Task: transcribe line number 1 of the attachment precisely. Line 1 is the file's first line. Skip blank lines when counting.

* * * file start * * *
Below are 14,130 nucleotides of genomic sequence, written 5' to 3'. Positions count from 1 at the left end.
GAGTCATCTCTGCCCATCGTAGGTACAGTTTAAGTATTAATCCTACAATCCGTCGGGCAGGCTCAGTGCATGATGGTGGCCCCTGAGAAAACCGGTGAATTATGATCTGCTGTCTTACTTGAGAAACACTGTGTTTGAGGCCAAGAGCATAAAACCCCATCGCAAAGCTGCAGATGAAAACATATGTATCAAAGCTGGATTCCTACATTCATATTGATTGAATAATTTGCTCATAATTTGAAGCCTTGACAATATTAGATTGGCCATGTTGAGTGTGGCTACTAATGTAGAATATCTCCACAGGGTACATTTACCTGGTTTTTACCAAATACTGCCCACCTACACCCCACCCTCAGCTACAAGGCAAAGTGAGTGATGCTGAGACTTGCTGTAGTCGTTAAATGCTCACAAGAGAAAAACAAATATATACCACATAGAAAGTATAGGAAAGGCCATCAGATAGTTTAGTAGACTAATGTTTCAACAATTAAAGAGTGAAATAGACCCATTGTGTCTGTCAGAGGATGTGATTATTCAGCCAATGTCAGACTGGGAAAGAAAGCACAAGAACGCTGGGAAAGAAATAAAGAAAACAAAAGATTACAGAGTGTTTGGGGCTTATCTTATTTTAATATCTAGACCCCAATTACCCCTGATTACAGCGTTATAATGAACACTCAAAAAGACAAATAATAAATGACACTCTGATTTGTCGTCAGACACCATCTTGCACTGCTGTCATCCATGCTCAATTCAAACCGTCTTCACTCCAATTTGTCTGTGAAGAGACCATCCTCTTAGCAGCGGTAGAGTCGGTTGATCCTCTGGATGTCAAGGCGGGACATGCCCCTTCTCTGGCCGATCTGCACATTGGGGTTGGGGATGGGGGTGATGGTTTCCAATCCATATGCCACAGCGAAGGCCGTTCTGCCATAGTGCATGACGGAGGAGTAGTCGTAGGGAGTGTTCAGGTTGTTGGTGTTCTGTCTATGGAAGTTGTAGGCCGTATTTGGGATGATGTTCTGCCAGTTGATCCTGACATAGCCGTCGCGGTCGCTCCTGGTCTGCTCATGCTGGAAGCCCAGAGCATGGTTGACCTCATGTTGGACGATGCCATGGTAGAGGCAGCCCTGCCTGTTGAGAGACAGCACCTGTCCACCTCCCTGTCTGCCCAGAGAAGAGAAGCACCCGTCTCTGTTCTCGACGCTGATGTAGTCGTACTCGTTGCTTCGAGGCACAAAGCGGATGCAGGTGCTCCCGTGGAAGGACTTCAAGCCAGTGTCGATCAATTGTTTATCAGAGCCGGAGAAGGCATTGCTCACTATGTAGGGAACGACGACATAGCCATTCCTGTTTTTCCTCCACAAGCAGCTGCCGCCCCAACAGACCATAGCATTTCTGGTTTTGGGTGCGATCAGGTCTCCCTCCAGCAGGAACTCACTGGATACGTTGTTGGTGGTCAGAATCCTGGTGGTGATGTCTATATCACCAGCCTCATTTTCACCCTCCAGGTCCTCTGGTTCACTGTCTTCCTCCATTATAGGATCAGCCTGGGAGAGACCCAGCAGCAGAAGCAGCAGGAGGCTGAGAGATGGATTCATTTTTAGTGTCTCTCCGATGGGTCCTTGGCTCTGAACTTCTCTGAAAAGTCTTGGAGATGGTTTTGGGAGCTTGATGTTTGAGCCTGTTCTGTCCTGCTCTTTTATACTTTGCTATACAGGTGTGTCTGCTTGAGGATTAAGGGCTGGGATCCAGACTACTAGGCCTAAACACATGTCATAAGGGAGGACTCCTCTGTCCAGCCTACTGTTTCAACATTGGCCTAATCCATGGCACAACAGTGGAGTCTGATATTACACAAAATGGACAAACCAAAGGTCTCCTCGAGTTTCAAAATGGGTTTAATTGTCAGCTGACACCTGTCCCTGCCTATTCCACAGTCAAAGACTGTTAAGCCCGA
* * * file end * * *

Below are 14,130 nucleotides of genomic sequence, written 5' to 3'. Positions count from 1 at the left end.